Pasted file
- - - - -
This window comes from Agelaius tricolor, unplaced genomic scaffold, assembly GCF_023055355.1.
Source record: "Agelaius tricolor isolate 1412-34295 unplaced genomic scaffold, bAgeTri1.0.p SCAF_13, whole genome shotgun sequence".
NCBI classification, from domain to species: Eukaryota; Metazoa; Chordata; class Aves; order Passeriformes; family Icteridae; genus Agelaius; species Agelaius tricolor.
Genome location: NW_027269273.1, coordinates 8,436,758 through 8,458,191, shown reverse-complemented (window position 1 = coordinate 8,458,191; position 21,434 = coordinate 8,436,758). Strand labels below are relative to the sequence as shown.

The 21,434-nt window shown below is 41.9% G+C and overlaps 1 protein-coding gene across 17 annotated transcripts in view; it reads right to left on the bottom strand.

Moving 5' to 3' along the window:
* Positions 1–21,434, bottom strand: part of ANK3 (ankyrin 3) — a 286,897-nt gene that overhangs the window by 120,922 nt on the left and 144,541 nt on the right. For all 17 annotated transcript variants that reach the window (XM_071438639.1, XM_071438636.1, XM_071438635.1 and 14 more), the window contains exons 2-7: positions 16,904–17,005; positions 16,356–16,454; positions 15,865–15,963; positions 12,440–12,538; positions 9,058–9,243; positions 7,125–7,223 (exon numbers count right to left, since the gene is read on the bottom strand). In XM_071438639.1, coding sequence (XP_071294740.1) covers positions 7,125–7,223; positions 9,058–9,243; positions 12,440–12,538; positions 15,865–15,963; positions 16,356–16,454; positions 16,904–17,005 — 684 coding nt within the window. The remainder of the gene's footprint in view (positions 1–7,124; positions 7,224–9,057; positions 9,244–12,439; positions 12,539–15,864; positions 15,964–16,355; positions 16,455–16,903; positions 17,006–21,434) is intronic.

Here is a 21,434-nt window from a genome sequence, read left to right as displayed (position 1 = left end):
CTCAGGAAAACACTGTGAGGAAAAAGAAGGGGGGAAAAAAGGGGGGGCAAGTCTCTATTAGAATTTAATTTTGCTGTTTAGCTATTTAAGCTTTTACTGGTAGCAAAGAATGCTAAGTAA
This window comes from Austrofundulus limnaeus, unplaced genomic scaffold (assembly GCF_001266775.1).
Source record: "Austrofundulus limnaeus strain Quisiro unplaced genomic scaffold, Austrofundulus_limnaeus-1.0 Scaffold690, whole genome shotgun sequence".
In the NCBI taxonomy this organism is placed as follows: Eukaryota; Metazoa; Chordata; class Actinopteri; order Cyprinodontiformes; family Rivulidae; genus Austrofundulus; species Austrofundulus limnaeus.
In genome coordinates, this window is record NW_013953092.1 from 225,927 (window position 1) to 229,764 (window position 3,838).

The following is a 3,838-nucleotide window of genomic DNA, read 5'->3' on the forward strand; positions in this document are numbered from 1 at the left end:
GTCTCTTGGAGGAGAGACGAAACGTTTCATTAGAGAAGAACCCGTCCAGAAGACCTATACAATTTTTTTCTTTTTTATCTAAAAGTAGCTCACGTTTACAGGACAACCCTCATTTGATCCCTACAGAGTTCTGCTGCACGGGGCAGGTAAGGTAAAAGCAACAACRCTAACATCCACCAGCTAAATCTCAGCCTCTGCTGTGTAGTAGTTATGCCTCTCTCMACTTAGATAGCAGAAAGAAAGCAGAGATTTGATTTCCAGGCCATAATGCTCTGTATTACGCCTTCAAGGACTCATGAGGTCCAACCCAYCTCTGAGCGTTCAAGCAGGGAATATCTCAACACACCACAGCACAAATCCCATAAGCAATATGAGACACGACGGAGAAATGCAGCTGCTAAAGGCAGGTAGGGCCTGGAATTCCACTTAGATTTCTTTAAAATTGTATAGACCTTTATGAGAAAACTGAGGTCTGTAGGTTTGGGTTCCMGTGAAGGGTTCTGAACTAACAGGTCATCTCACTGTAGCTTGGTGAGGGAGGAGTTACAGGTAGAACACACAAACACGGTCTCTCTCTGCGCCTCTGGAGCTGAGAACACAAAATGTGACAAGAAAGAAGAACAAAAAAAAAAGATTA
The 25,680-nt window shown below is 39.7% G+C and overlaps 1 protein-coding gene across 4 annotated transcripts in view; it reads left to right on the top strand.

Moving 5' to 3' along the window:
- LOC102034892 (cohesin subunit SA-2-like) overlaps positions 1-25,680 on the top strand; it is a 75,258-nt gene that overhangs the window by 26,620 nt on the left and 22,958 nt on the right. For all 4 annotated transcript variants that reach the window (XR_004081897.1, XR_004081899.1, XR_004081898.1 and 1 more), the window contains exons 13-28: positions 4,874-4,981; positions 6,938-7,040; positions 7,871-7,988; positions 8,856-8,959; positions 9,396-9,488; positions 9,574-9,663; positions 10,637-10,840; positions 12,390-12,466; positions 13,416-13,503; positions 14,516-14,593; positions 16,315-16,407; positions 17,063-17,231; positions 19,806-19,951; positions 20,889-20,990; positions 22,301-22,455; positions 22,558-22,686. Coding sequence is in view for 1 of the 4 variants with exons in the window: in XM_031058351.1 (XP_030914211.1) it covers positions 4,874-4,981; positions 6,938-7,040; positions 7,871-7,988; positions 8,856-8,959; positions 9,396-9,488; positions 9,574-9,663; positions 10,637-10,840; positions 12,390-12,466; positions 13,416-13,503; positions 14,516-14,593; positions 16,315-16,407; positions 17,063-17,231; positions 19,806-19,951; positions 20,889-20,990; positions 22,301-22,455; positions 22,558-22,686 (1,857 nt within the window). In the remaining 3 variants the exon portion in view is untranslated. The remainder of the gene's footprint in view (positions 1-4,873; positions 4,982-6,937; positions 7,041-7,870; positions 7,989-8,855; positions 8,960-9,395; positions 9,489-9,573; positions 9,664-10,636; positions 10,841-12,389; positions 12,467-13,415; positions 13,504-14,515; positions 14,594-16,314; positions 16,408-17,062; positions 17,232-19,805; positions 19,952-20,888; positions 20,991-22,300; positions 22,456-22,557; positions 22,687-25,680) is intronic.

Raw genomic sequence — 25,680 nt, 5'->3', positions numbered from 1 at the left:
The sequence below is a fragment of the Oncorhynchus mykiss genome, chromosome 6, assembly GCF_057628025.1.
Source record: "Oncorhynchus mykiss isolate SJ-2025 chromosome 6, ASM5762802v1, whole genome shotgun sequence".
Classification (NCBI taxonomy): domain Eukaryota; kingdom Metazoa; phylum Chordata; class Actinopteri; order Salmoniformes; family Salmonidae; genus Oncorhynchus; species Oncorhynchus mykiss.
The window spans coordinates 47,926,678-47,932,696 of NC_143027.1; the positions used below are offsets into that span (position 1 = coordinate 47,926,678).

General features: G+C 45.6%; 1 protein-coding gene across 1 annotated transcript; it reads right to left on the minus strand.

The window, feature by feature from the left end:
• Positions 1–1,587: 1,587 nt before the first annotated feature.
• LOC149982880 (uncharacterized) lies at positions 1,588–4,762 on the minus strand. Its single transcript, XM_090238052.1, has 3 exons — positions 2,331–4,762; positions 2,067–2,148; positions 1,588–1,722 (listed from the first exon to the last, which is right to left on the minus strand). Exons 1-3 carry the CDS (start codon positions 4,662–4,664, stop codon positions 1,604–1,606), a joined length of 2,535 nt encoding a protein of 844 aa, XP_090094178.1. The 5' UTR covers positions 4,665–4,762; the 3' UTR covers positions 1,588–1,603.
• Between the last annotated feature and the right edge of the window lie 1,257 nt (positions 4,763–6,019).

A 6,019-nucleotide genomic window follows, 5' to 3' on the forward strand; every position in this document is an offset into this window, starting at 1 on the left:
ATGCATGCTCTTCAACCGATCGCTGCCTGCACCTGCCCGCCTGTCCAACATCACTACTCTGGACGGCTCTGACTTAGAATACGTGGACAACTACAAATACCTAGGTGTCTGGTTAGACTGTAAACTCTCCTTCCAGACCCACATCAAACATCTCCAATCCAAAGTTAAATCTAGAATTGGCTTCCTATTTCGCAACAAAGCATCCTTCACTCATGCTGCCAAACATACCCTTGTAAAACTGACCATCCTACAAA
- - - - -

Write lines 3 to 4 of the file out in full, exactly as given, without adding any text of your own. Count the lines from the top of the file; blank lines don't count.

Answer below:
NCBI classification, from domain to species: Eukaryota; Metazoa; Chordata; class Aves; order Passeriformes; family Icteridae; genus Agelaius; species Agelaius tricolor.
Genome location: NW_027269273.1, coordinates 8,436,758 through 8,458,191, shown reverse-complemented (window position 1 = coordinate 8,458,191; position 21,434 = coordinate 8,436,758). Strand labels below are relative to the sequence as shown.